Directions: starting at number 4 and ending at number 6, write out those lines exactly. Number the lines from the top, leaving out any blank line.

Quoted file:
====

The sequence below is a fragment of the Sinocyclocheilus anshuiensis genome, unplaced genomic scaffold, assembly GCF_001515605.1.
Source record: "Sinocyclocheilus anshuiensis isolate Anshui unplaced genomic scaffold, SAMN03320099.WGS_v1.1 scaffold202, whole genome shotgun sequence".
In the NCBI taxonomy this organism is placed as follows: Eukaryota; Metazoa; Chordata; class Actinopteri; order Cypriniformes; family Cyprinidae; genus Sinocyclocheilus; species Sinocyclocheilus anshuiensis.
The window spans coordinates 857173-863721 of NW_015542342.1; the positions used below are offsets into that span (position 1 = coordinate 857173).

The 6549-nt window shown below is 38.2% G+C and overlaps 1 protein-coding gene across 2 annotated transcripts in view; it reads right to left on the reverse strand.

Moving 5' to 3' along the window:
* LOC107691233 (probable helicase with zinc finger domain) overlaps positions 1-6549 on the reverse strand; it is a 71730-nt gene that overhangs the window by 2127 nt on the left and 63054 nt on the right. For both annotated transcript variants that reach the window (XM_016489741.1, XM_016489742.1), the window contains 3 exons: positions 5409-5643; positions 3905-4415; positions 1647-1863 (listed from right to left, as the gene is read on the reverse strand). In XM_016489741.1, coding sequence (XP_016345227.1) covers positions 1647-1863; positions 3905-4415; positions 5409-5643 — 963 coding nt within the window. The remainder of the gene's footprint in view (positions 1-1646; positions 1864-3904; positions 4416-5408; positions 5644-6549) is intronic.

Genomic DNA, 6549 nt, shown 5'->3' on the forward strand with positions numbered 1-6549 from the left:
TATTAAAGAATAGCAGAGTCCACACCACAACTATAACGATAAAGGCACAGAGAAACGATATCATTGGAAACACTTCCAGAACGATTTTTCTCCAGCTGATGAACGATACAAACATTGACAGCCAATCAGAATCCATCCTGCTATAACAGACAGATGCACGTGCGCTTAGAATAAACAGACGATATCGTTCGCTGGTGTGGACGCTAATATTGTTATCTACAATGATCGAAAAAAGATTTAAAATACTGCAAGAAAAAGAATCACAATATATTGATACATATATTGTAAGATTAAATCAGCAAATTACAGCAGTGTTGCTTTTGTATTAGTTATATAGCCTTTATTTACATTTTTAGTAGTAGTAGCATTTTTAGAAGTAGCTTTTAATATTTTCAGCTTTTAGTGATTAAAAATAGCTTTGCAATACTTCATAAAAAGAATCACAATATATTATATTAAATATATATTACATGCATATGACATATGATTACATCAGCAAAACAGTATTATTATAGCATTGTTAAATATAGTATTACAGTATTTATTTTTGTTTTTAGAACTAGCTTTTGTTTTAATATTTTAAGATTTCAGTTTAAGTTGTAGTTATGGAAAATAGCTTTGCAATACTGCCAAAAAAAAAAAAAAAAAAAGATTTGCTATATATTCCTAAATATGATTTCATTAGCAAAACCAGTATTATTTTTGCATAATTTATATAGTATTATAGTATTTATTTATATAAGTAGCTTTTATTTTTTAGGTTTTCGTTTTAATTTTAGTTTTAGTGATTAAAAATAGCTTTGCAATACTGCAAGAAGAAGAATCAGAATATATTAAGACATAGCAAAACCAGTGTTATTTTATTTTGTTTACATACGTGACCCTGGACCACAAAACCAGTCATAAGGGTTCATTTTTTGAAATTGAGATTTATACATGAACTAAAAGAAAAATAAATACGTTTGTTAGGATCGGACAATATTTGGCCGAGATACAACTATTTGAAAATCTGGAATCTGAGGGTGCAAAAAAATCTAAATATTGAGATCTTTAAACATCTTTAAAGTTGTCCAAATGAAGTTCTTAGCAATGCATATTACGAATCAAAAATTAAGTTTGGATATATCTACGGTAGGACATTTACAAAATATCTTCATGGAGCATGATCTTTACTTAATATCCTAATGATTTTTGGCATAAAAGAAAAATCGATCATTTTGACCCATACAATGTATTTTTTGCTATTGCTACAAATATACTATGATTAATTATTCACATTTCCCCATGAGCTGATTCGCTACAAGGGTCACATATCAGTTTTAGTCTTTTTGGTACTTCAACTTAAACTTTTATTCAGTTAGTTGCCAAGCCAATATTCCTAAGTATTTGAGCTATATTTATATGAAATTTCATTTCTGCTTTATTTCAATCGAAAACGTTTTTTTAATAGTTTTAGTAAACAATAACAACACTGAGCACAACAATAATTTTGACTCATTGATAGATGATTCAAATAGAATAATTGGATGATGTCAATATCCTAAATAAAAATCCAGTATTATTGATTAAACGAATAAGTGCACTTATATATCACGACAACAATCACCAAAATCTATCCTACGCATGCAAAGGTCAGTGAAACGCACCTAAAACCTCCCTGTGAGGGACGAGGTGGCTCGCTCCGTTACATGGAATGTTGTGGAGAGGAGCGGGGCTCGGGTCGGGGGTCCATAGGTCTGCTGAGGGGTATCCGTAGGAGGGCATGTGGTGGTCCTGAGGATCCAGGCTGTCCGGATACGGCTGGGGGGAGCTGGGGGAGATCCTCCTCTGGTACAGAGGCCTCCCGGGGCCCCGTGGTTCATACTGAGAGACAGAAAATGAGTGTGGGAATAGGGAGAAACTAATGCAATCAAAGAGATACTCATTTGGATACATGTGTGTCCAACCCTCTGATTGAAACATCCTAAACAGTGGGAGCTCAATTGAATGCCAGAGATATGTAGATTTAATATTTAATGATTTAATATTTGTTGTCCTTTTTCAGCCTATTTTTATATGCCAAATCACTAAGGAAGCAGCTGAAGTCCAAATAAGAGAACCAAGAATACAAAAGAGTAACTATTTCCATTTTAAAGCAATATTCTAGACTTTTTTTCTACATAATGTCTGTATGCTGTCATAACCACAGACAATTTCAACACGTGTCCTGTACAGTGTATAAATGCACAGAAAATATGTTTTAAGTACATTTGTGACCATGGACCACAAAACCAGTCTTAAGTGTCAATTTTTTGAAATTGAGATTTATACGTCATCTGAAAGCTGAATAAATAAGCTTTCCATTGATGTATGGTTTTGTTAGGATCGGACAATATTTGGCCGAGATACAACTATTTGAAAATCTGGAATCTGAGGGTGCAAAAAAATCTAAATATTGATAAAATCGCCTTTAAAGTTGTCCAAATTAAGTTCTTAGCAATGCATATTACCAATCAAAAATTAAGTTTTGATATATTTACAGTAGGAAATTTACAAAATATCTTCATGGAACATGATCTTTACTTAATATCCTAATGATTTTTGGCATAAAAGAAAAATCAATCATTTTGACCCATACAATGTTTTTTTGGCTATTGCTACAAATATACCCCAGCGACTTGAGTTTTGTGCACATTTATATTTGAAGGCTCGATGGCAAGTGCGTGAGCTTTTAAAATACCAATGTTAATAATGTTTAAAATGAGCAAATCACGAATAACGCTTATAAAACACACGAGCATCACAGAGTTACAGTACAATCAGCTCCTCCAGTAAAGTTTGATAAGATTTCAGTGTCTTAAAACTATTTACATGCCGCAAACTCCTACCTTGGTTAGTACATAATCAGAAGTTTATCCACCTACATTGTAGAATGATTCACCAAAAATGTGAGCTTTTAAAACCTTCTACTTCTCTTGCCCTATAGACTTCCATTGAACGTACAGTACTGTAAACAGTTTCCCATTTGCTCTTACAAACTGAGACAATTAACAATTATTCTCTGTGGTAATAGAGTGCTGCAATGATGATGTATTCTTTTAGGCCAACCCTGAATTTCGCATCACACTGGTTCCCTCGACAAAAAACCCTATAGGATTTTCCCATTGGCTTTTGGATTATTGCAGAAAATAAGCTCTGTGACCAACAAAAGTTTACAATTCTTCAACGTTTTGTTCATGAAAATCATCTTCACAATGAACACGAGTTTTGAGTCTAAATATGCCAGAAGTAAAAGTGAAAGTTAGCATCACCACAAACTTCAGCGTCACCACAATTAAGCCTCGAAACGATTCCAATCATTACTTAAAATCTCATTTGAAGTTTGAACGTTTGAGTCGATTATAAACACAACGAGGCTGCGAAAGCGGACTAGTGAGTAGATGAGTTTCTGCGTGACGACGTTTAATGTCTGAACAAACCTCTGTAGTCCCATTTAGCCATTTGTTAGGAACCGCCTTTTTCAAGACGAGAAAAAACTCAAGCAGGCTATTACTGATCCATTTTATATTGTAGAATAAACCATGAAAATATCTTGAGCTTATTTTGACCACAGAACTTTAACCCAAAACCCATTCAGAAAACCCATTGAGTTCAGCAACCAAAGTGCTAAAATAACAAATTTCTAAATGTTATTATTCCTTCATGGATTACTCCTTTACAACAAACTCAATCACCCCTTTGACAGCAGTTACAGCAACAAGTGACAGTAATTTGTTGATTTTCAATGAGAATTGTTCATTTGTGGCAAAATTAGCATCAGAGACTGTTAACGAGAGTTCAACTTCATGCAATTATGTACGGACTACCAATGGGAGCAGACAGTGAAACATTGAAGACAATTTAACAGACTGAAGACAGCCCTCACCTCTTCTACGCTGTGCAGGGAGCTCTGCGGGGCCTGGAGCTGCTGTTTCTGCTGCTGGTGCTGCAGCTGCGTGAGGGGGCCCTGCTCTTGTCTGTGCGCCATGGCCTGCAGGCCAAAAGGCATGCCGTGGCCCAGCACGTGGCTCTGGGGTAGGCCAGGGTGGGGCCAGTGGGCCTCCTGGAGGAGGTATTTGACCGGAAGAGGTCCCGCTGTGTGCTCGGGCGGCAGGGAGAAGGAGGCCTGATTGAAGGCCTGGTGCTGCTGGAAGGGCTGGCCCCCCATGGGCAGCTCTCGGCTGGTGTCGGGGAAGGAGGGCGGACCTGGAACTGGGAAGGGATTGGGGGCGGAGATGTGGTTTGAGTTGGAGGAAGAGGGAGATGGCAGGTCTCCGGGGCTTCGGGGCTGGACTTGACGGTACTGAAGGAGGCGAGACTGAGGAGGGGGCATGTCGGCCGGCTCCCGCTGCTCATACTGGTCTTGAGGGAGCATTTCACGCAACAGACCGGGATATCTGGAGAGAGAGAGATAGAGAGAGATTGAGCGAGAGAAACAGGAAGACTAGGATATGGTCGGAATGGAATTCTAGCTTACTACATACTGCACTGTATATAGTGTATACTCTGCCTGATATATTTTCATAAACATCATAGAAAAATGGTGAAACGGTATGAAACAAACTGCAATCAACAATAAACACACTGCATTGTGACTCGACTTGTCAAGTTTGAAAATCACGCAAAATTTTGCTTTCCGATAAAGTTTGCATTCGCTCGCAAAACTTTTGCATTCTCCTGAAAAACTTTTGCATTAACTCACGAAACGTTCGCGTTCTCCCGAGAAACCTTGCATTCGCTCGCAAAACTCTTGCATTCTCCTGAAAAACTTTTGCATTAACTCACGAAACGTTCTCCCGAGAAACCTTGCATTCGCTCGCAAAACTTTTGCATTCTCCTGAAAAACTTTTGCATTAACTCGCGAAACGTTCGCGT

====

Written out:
The window spans coordinates 857173-863721 of NW_015542342.1; the positions used below are offsets into that span (position 1 = coordinate 857173).

The 6549-nt window shown below is 38.2% G+C and overlaps 1 protein-coding gene across 2 annotated transcripts in view; it reads right to left on the reverse strand.

Moving 5' to 3' along the window: